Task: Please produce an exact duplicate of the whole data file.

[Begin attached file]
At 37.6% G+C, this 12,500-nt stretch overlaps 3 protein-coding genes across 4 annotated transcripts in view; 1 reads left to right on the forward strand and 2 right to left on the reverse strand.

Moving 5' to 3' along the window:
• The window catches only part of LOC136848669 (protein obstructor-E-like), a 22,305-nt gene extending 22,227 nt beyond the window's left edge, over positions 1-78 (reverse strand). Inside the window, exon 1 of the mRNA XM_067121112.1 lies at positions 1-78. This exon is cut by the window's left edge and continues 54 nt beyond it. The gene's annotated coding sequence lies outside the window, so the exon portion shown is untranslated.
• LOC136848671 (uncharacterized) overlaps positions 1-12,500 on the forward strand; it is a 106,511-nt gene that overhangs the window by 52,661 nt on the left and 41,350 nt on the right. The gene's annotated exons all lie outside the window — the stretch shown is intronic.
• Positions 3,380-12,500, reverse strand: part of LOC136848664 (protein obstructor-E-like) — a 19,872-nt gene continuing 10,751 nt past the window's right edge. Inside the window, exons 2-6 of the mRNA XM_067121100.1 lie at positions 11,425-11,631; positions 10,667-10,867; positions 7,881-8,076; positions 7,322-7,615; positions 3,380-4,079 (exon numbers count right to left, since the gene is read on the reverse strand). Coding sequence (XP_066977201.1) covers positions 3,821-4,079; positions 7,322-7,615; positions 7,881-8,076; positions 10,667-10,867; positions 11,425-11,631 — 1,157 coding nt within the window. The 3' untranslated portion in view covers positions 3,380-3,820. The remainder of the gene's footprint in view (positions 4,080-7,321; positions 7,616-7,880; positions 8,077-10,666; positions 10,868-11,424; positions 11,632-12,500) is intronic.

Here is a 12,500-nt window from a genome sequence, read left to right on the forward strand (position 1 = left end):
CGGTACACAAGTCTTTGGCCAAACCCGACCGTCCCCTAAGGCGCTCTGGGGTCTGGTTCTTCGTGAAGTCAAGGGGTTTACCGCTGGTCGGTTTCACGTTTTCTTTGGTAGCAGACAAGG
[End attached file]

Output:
At 37.6% G+C, this 12,500-nt stretch overlaps 3 protein-coding genes across 4 annotated transcripts in view; 1 reads left to right on the forward strand and 2 right to left on the reverse strand.

Moving 5' to 3' along the window:
• The window catches only part of LOC136848669 (protein obstructor-E-like), a 22,305-nt gene extending 22,227 nt beyond the window's left edge, over positions 1-78 (reverse strand). Inside the window, exon 1 of the mRNA XM_067121112.1 lies at positions 1-78. This exon is cut by the window's left edge and continues 54 nt beyond it. The gene's annotated coding sequence lies outside the window, so the exon portion shown is untranslated.
• LOC136848671 (uncharacterized) overlaps positions 1-12,500 on the forward strand; it is a 106,511-nt gene that overhangs the window by 52,661 nt on the left and 41,350 nt on the right. The gene's annotated exons all lie outside the window — the stretch shown is intronic.
• Positions 3,380-12,500, reverse strand: part of LOC136848664 (protein obstructor-E-like) — a 19,872-nt gene continuing 10,751 nt past the window's right edge. Inside the window, exons 2-6 of the mRNA XM_067121100.1 lie at positions 11,425-11,631; positions 10,667-10,867; positions 7,881-8,076; positions 7,322-7,615; positions 3,380-4,079 (exon numbers count right to left, since the gene is read on the reverse strand). Coding sequence (XP_066977201.1) covers positions 3,821-4,079; positions 7,322-7,615; positions 7,881-8,076; positions 10,667-10,867; positions 11,425-11,631 — 1,157 coding nt within the window. The 3' untranslated portion in view covers positions 3,380-3,820. The remainder of the gene's footprint in view (positions 4,080-7,321; positions 7,616-7,880; positions 8,077-10,666; positions 10,868-11,424; positions 11,632-12,500) is intronic.

Here is a 12,500-nt window from a genome sequence, read left to right on the forward strand (position 1 = left end):
CGGTACACAAGTCTTTGGCCAAACCCGACCGTCCCCTAAGGCGCTCTGGGGTCTGGTTCTTCGTGAAGTCAAGGGGTTTACCGCTGGTCGGTTTCACGTTTTCTTTGGTAGCAGACAAGG